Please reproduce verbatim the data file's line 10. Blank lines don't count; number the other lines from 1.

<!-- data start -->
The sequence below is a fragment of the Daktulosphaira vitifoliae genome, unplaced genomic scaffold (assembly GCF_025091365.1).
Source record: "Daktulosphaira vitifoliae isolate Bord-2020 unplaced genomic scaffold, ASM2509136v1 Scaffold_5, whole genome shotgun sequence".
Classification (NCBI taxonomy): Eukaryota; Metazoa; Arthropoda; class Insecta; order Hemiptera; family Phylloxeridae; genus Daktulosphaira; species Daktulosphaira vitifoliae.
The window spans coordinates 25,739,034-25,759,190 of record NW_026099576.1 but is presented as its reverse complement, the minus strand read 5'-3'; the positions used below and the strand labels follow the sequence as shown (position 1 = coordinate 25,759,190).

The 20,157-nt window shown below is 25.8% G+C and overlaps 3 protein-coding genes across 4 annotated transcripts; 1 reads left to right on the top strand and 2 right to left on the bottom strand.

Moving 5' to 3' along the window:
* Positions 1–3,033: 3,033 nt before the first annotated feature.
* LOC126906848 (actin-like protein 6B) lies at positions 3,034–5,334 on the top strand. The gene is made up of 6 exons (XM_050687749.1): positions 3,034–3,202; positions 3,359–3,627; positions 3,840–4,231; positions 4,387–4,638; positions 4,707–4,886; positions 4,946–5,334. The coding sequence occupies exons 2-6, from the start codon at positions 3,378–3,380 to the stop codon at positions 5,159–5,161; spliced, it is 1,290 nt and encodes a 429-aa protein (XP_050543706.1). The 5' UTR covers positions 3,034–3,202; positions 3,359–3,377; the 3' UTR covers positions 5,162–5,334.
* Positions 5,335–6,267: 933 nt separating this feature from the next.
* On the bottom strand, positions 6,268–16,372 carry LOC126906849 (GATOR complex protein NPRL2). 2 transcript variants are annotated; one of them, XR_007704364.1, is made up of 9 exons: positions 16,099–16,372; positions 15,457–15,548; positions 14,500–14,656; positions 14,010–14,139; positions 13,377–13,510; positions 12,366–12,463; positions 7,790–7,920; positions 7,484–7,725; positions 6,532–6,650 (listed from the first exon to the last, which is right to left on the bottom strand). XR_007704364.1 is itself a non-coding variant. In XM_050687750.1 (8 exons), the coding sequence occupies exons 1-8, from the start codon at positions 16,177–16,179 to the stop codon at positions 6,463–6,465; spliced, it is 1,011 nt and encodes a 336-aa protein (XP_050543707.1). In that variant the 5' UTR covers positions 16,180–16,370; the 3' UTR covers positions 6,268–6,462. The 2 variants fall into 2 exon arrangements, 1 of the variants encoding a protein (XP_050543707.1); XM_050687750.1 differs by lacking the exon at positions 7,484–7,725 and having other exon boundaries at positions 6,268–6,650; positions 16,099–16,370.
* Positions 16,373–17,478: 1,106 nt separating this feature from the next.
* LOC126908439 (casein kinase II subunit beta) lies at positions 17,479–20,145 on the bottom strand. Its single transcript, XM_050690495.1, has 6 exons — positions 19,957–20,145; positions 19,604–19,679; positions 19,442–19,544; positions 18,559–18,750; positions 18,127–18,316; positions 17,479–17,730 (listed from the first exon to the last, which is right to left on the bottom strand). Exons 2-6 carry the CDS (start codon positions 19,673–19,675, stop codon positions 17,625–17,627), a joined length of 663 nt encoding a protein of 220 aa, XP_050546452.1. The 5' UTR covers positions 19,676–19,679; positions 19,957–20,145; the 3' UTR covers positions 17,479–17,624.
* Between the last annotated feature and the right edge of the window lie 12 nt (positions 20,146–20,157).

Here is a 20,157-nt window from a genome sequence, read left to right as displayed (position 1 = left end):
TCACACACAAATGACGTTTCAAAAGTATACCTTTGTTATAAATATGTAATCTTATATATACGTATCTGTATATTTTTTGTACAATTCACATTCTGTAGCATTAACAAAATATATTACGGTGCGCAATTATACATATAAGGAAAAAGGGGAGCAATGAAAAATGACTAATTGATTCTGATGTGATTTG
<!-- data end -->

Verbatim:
* On the bottom strand, positions 6,268–16,372 carry LOC126906849 (GATOR complex protein NPRL2). 2 transcript variants are annotated; one of them, XR_007704364.1, is made up of 9 exons: positions 16,099–16,372; positions 15,457–15,548; positions 14,500–14,656; positions 14,010–14,139; positions 13,377–13,510; positions 12,366–12,463; positions 7,790–7,920; positions 7,484–7,725; positions 6,532–6,650 (listed from the first exon to the last, which is right to left on the bottom strand). XR_007704364.1 is itself a non-coding variant. In XM_050687750.1 (8 exons), the coding sequence occupies exons 1-8, from the start codon at positions 16,177–16,179 to the stop codon at positions 6,463–6,465; spliced, it is 1,011 nt and encodes a 336-aa protein (XP_050543707.1). In that variant the 5' UTR covers positions 16,180–16,370; the 3' UTR covers positions 6,268–6,462. The 2 variants fall into 2 exon arrangements, 1 of the variants encoding a protein (XP_050543707.1); XM_050687750.1 differs by lacking the exon at positions 7,484–7,725 and having other exon boundaries at positions 6,268–6,650; positions 16,099–16,370.